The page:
Update: Alexi McCammond has stepped down from the Editor-in-Chief position. You can read more about her exit here.
Just three days after Condé Nast announced its decision to hire political reporter Alexi McCammond to replace Lindsay Peoples Wagner as Teen Vogue Editor-in-Chief, a public backlash is unfolding. On Monday, a group of 20 Teen Vogue staff members issued a public statement via social media platforms condemning McCammond's "past racist and homophobic tweets."
"We take immense pride in our work and in creating an inclusive environment," reads the statement. "That's why we have written a letter to management at Condé Nast about the recent hire of Alexi McCammond." The statement also notes similar concerns raised by Teen Vogue's readership, saying "we stand with you."
The tweets in question, which date from 2011, include racist, Anti-Asian statements like "now googling how to not wake up with swollen, asian eyes" and "Outdone by an Asian #whatsnew". "In a moment of historically high anti-Asian violence and amid the ongoing struggles of the LGBTQ community, we as the staff of Teen Vogue fully reject those sentiments," reads the staff statement.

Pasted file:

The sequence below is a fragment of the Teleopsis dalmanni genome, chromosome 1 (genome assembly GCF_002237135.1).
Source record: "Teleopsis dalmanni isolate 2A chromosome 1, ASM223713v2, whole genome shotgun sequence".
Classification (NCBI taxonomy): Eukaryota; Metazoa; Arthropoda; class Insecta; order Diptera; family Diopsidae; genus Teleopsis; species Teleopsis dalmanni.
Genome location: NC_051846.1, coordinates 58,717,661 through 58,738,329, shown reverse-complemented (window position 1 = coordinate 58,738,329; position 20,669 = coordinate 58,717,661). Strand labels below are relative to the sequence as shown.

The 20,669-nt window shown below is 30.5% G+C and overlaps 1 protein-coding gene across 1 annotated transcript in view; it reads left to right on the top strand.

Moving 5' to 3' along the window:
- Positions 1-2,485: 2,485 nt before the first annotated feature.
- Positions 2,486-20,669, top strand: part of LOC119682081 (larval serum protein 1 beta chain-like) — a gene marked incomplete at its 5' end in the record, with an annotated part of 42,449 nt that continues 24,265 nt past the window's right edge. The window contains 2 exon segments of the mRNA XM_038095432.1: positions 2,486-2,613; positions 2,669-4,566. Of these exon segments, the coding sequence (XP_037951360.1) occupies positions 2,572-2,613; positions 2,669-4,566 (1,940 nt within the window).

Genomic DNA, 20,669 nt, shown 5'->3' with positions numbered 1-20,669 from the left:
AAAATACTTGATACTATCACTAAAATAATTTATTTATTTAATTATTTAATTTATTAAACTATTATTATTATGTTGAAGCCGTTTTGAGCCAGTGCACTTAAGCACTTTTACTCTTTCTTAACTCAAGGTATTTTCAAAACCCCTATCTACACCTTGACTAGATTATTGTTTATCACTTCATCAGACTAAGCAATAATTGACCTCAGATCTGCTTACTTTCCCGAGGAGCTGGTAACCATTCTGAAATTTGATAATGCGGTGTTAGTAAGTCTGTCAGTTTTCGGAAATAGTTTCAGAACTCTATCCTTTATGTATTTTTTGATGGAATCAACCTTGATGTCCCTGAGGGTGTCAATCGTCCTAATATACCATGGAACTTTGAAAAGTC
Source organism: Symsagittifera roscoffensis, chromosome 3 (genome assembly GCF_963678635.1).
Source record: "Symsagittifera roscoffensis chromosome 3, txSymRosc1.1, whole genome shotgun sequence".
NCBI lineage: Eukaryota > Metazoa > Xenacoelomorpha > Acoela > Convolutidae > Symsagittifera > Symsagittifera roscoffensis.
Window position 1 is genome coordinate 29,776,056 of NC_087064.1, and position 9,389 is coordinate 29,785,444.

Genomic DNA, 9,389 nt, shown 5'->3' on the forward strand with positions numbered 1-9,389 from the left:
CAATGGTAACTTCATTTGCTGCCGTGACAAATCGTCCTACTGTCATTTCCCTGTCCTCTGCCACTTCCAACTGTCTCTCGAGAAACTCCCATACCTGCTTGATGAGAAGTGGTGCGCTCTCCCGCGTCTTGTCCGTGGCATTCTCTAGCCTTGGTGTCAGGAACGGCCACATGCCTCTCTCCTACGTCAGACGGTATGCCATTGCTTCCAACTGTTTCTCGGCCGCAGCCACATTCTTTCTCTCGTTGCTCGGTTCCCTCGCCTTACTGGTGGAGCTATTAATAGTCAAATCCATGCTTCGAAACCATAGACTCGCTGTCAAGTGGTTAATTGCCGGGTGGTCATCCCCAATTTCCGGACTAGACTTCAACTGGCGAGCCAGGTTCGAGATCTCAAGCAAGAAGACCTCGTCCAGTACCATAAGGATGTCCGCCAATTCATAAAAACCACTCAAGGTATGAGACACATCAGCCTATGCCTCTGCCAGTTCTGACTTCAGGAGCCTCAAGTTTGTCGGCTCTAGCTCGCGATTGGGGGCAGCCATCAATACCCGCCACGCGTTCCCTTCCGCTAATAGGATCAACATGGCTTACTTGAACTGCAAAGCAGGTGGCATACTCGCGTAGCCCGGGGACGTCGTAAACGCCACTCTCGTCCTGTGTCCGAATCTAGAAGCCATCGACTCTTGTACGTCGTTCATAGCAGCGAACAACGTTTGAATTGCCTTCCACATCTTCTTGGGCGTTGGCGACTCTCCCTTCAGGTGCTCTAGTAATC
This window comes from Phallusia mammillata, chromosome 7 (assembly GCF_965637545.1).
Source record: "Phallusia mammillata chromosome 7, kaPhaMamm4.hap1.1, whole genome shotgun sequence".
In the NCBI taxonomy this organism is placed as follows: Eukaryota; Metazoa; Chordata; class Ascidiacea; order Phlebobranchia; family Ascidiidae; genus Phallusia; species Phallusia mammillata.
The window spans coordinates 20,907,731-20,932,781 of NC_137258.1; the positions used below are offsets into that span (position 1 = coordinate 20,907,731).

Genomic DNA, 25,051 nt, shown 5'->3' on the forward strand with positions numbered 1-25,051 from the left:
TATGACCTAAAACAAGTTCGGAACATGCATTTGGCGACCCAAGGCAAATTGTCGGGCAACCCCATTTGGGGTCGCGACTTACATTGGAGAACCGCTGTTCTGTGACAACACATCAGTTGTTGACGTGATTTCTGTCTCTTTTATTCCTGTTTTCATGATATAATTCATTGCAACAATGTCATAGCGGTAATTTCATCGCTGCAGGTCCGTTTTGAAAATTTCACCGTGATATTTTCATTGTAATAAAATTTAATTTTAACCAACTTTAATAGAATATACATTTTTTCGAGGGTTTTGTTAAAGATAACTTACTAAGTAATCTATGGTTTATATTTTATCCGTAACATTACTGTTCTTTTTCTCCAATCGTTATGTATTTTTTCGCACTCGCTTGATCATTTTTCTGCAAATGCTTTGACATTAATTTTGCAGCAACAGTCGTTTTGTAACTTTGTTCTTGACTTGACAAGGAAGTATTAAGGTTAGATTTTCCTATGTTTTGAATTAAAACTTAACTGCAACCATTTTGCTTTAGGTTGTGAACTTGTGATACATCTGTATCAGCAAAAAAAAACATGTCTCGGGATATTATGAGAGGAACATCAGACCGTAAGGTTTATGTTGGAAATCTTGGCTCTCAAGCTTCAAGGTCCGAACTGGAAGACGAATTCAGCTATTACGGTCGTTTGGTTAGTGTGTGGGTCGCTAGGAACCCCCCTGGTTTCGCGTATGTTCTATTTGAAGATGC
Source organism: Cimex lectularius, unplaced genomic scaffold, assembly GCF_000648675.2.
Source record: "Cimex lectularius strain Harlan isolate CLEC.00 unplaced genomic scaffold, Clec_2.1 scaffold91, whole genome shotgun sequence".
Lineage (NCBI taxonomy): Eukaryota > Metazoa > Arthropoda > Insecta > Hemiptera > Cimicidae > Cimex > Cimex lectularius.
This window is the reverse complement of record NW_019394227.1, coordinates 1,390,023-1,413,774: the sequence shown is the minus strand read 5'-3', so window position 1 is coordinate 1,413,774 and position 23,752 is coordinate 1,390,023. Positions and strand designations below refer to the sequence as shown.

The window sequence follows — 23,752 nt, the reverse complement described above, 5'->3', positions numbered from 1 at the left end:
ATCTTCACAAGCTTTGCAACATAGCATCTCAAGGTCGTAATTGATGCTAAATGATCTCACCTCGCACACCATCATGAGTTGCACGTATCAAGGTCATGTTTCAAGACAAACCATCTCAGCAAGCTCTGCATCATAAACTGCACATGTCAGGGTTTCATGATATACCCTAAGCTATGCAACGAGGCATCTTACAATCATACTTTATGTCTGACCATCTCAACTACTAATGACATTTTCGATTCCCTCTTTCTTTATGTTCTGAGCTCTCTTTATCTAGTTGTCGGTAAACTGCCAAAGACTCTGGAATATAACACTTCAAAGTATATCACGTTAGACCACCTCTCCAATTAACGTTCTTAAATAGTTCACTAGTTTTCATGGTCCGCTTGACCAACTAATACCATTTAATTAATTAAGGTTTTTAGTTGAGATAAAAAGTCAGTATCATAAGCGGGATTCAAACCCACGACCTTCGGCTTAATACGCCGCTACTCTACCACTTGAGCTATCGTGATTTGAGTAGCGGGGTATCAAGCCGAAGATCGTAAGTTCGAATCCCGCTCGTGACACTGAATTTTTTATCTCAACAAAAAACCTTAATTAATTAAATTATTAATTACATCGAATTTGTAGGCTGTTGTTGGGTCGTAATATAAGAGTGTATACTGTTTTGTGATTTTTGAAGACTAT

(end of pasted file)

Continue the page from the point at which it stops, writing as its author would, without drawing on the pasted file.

Per The Daily Beast, "in addition to the public statement... Teen Vogue staff privately expressed concerns on Monday to Condé Nast's global chief content officer Anna Wintour and CEO Roger Lynch about the hiring process and the decision to tap McCammond for the job."
Discussion about McCammond's history of racism grew over the weekend, with Diana Tsui, an editor at The Infatuation, sharing screen grabs of McCammond's since-deleted Anti-Asian tweets from the past. "I'm tired of big media organizations pretending to give a damn about diversity and inclusion," Tsui wrote in her Instagram caption, adding "This especially is a slap in the face given what's happened to Asian Americans in the past year."
Tsui's post was re-shared by Diet Prada, Very Good Light and many others in the media industry.
In 2019, when it appears McCammond was first called out for her racist statements, she issued an apology on Twitter: "Today I was reminded of some past insensitive tweets, and I am deeply sorry to anyone I offended. I have since deleted those tweets as they do not reflect my views or who I am today," she wrote on Nov. 20, 2019.